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US officials issue travel alert for Miami area as Zika cases rise to 15

BMJ 2016; 354 doi: (Published 03 August 2016) Cite this as: BMJ 2016;354:i4298
  1. Michael McCarthy
  1. Seattle

The US Centers for Disease Control and Prevention (CDC) is warning pregnant women not to travel to the area north of Miami, Florida, where health officials say that as many as 15 people have become infected with the Zika virus from local mosquitoes.

It is the first time in the agency’s 70 year history that it has issued a travel alert for a region in the United States.

“We advise pregnant women to avoid travel to this area and pregnant women who live or work in this area and their partners to make every effort to avoid mosquito bites and prevent sexual transmission of Zika,” said Tom Frieden, CDC director, in a telebriefing with reporters on 1 August.

In its updated guidance,1 the CDC advises that all pregnant women who live in or frequently travel to the area or who were there on or after 15 June should be tested for Zika in the first and second trimester of pregnancy. Pregnant women who have had unprotected sex with a partner who has traveled to or lives in the area should also be tested, the guidance said—and all pregnant women, no matter where they live in the US, should be assessed for possible Zika exposure during each prenatal care visit.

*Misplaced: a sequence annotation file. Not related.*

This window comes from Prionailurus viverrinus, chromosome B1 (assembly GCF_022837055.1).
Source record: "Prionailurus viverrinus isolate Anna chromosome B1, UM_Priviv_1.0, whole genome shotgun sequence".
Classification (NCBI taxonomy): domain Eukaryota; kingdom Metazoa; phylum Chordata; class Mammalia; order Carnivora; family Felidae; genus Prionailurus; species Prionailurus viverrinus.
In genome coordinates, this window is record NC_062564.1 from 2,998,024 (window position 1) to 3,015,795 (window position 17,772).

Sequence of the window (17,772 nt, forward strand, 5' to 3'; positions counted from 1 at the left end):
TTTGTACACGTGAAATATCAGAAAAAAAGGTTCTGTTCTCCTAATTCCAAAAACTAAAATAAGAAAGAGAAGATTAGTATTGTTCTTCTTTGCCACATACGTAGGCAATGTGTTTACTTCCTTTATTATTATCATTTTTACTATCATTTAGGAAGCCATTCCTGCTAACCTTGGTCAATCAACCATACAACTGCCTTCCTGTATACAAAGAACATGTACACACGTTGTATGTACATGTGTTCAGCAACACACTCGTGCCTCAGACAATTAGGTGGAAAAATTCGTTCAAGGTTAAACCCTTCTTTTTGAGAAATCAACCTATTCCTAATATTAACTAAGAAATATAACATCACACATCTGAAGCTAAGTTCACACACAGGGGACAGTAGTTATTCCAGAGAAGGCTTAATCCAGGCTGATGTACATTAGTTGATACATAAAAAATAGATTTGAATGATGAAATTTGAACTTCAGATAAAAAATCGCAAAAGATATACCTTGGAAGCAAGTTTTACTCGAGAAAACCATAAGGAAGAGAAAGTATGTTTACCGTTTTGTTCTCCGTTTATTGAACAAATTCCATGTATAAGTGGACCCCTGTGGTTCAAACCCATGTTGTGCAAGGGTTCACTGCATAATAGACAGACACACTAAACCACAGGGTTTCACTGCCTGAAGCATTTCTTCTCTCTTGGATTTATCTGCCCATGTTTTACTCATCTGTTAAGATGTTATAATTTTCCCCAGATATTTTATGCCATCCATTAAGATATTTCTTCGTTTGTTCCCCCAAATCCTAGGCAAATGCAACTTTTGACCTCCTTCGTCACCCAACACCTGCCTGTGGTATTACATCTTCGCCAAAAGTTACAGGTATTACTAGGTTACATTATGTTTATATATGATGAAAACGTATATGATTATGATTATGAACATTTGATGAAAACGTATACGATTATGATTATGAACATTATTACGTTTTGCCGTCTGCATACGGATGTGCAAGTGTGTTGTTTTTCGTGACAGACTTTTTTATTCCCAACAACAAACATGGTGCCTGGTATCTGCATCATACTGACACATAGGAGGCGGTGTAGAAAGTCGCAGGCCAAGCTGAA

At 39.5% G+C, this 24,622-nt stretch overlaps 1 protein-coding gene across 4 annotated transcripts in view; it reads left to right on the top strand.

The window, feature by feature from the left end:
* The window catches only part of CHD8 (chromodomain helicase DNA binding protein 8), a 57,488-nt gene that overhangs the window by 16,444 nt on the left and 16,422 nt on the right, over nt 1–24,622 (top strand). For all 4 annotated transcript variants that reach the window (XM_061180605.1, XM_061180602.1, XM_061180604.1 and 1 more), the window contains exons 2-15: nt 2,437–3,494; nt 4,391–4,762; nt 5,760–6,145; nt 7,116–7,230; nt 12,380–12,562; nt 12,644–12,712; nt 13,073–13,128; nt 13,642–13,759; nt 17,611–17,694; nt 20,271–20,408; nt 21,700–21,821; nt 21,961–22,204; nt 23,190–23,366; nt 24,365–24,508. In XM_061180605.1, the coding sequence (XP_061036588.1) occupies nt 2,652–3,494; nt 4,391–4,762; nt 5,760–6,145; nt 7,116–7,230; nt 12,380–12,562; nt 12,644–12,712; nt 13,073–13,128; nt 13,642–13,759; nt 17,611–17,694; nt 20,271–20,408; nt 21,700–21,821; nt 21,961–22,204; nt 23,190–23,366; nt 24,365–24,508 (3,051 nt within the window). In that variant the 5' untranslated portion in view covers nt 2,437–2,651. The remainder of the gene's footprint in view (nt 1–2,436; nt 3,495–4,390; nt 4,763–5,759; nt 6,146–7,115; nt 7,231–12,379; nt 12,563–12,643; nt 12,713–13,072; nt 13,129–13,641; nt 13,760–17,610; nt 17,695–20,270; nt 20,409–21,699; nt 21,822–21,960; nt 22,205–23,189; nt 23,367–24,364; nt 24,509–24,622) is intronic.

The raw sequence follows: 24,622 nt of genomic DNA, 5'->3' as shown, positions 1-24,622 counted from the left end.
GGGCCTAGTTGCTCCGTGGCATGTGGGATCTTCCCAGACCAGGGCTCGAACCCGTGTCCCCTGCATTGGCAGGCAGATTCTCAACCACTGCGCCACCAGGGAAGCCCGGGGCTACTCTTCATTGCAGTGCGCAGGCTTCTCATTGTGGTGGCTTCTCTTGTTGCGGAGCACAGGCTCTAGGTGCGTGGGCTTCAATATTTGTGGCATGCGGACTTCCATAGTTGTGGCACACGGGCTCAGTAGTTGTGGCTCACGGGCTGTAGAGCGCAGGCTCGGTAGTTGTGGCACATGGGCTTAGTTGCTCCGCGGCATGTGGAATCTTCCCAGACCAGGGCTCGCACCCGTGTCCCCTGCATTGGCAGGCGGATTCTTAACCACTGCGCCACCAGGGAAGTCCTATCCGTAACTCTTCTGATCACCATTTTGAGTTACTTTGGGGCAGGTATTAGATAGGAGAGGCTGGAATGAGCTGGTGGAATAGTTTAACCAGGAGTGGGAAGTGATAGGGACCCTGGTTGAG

Frieden said that mosquito control efforts by officials in Florida seemed not to have eliminated the area’s mosquito population. This failure may be due to the complex urban environment where the mosquitoes are found, which may contain hidden breeding areas and small amounts of standing water where mosquitoes can continue to hatch, but the mosquitoes may also be resistant to the insecticides used, he said.

CDC vector control experts have been dispatched to the area, Frieden added, but results of insecticide sensitivity testing may not be known for three weeks or more.

Mosquito species capable of transmitting the Zika virus are found throughout the southern US and as far north as Minnesota and Maine, and CDC officials expect that the US will see additional individual cases and small clusters of Zika infection in the coming months. However, they do not expect large outbreaks such as those seen in Latin America and the Caribbean.


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